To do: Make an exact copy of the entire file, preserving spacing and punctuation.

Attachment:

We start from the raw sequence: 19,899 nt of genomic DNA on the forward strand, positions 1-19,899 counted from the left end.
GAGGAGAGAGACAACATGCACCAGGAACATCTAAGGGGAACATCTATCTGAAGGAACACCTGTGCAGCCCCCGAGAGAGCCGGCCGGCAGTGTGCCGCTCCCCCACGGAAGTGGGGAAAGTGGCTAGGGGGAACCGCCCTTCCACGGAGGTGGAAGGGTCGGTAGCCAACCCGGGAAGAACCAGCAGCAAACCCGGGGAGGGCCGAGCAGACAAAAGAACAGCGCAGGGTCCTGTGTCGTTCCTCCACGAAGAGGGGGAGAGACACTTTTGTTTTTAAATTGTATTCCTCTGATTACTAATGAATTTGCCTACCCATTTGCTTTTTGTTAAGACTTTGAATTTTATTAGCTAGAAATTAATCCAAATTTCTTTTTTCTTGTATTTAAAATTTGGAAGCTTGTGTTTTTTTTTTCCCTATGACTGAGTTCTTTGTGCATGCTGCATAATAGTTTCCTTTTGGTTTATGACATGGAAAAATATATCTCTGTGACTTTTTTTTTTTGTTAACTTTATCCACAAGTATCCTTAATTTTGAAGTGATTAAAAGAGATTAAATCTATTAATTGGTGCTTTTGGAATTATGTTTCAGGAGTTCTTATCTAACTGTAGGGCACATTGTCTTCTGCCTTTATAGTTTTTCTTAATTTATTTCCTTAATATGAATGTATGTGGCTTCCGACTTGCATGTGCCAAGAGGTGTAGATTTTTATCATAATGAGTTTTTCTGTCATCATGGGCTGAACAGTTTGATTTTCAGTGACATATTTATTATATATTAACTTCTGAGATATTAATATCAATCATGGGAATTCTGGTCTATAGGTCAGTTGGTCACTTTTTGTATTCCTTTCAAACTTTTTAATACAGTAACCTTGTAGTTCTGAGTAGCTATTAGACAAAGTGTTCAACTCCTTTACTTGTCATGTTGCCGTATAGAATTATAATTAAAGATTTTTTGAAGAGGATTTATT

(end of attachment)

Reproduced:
We start from the raw sequence: 19,899 nt of genomic DNA on the forward strand, positions 1-19,899 counted from the left end.
GAGGAGAGAGACAACATGCACCAGGAACATCTAAGGGGAACATCTATCTGAAGGAACACCTGTGCAGCCCCCGAGAGAGCCGGCCGGCAGTGTGCCGCTCCCCCACGGAAGTGGGGAAAGTGGCTAGGGGGAACCGCCCTTCCACGGAGGTGGAAGGGTCGGTAGCCAACCCGGGAAGAACCAGCAGCAAACCCGGGGAGGGCCGAGCAGACAAAAGAACAGCGCAGGGTCCTGTGTCGTTCCTCCACGAAGAGGGGGAGAGACACTTTTGTTTTTAAATTGTATTCCTCTGATTACTAATGAATTTGCCTACCCATTTGCTTTTTGTTAAGACTTTGAATTTTATTAGCTAGAAATTAATCCAAATTTCTTTTTTCTTGTATTTAAAATTTGGAAGCTTGTGTTTTTTTTTTCCCTATGACTGAGTTCTTTGTGCATGCTGCATAATAGTTTCCTTTTGGTTTATGACATGGAAAAATATATCTCTGTGACTTTTTTTTTTTGTTAACTTTATCCACAAGTATCCTTAATTTTGAAGTGATTAAAAGAGATTAAATCTATTAATTGGTGCTTTTGGAATTATGTTTCAGGAGTTCTTATCTAACTGTAGGGCACATTGTCTTCTGCCTTTATAGTTTTTCTTAATTTATTTCCTTAATATGAATGTATGTGGCTTCCGACTTGCATGTGCCAAGAGGTGTAGATTTTTATCATAATGAGTTTTTCTGTCATCATGGGCTGAACAGTTTGATTTTCAGTGACATATTTATTATATATTAACTTCTGAGATATTAATATCAATCATGGGAATTCTGGTCTATAGGTCAGTTGGTCACTTTTTGTATTCCTTTCAAACTTTTTAATACAGTAACCTTGTAGTTCTGAGTAGCTATTAGACAAAGTGTTCAACTCCTTTACTTGTCATGTTGCCGTATAGAATTATAATTAAAGATTTTTTGAAGAGGATTTATT